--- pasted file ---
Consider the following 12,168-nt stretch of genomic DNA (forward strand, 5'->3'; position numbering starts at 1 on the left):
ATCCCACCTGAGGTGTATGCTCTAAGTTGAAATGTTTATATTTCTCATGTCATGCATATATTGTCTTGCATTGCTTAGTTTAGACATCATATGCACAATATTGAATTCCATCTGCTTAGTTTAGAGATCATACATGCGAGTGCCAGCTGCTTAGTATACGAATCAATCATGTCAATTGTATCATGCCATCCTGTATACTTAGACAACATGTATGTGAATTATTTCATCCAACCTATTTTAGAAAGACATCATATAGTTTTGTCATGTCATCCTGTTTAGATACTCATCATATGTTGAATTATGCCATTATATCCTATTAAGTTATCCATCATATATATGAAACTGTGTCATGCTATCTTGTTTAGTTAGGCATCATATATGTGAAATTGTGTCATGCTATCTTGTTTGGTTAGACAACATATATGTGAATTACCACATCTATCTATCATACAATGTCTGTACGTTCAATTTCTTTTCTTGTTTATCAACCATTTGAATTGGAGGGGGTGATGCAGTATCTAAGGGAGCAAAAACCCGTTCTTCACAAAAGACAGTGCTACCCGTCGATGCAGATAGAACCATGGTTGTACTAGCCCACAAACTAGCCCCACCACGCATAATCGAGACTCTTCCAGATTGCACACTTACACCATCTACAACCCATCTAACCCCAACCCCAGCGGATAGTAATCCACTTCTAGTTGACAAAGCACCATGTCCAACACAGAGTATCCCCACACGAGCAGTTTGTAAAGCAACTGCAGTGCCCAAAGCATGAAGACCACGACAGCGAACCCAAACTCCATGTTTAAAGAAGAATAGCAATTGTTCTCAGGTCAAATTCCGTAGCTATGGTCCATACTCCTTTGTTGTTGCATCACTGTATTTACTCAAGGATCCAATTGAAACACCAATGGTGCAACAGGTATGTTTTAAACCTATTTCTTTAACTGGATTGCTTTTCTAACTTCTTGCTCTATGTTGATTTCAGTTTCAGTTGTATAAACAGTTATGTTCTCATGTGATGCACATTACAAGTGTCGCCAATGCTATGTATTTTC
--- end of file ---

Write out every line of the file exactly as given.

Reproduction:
Consider the following 12,168-nt stretch of genomic DNA (forward strand, 5'->3'; position numbering starts at 1 on the left):
ATCCCACCTGAGGTGTATGCTCTAAGTTGAAATGTTTATATTTCTCATGTCATGCATATATTGTCTTGCATTGCTTAGTTTAGACATCATATGCACAATATTGAATTCCATCTGCTTAGTTTAGAGATCATACATGCGAGTGCCAGCTGCTTAGTATACGAATCAATCATGTCAATTGTATCATGCCATCCTGTATACTTAGACAACATGTATGTGAATTATTTCATCCAACCTATTTTAGAAAGACATCATATAGTTTTGTCATGTCATCCTGTTTAGATACTCATCATATGTTGAATTATGCCATTATATCCTATTAAGTTATCCATCATATATATGAAACTGTGTCATGCTATCTTGTTTAGTTAGGCATCATATATGTGAAATTGTGTCATGCTATCTTGTTTGGTTAGACAACATATATGTGAATTACCACATCTATCTATCATACAATGTCTGTACGTTCAATTTCTTTTCTTGTTTATCAACCATTTGAATTGGAGGGGGTGATGCAGTATCTAAGGGAGCAAAAACCCGTTCTTCACAAAAGACAGTGCTACCCGTCGATGCAGATAGAACCATGGTTGTACTAGCCCACAAACTAGCCCCACCACGCATAATCGAGACTCTTCCAGATTGCACACTTACACCATCTACAACCCATCTAACCCCAACCCCAGCGGATAGTAATCCACTTCTAGTTGACAAAGCACCATGTCCAACACAGAGTATCCCCACACGAGCAGTTTGTAAAGCAACTGCAGTGCCCAAAGCATGAAGACCACGACAGCGAACCCAAACTCCATGTTTAAAGAAGAATAGCAATTGTTCTCAGGTCAAATTCCGTAGCTATGGTCCATACTCCTTTGTTGTTGCATCACTGTATTTACTCAAGGATCCAATTGAAACACCAATGGTGCAACAGGTATGTTTTAAACCTATTTCTTTAACTGGATTGCTTTTCTAACTTCTTGCTCTATGTTGATTTCAGTTTCAGTTGTATAAACAGTTATGTTCTCATGTGATGCACATTACAAGTGTCGCCAATGCTATGTATTTTC